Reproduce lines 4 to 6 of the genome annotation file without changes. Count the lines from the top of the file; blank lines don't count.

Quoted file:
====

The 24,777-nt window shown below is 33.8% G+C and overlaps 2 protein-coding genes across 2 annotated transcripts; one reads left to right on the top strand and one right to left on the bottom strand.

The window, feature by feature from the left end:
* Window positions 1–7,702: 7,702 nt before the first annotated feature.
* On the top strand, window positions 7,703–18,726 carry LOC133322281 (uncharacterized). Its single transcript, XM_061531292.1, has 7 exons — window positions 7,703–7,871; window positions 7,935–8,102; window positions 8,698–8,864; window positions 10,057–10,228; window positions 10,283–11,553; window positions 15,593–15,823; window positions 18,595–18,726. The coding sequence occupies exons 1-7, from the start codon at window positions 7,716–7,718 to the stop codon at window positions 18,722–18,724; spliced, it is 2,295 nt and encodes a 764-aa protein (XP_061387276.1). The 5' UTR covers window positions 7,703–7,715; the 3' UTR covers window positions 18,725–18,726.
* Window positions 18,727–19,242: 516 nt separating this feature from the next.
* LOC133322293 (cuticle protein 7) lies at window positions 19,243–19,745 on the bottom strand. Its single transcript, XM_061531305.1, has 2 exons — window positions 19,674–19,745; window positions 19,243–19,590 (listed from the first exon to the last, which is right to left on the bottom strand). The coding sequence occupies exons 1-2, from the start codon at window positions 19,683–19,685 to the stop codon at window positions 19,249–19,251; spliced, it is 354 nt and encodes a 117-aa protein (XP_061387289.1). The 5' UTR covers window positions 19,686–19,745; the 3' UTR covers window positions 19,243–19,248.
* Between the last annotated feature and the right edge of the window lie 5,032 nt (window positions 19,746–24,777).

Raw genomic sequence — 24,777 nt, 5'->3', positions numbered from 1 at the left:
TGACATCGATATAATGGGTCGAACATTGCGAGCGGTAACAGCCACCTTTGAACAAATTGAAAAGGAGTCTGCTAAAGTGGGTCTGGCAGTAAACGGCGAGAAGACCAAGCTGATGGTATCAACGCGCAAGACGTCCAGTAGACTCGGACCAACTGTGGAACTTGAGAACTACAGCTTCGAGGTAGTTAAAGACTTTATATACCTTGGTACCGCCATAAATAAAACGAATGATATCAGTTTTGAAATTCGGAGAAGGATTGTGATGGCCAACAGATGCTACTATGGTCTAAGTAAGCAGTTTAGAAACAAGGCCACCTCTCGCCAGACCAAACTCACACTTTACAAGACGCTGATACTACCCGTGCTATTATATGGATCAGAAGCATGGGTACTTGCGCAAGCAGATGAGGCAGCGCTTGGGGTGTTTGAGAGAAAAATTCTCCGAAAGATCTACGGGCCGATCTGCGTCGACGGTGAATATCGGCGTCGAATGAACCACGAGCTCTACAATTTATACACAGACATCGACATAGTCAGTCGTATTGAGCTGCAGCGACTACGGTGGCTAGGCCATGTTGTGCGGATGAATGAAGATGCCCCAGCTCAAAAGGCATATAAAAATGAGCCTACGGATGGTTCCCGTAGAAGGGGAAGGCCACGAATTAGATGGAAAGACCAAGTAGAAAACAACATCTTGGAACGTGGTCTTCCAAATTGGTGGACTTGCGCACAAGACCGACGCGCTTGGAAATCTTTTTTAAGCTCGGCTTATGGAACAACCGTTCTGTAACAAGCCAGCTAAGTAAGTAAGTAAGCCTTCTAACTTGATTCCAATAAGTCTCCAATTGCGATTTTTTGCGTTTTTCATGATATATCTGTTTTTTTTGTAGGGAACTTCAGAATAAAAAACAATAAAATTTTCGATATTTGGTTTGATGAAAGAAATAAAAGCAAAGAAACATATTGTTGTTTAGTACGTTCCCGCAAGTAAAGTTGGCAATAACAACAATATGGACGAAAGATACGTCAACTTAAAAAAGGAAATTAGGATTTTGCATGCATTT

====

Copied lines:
* On the top strand, window positions 7,703–18,726 carry LOC133322281 (uncharacterized). Its single transcript, XM_061531292.1, has 7 exons — window positions 7,703–7,871; window positions 7,935–8,102; window positions 8,698–8,864; window positions 10,057–10,228; window positions 10,283–11,553; window positions 15,593–15,823; window positions 18,595–18,726. The coding sequence occupies exons 1-7, from the start codon at window positions 7,716–7,718 to the stop codon at window positions 18,722–18,724; spliced, it is 2,295 nt and encodes a 764-aa protein (XP_061387276.1). The 5' UTR covers window positions 7,703–7,715; the 3' UTR covers window positions 18,725–18,726.
* Window positions 18,727–19,242: 516 nt separating this feature from the next.
* LOC133322293 (cuticle protein 7) lies at window positions 19,243–19,745 on the bottom strand. Its single transcript, XM_061531305.1, has 2 exons — window positions 19,674–19,745; window positions 19,243–19,590 (listed from the first exon to the last, which is right to left on the bottom strand). The coding sequence occupies exons 1-2, from the start codon at window positions 19,683–19,685 to the stop codon at window positions 19,249–19,251; spliced, it is 354 nt and encodes a 117-aa protein (XP_061387289.1). The 5' UTR covers window positions 19,686–19,745; the 3' UTR covers window positions 19,243–19,248.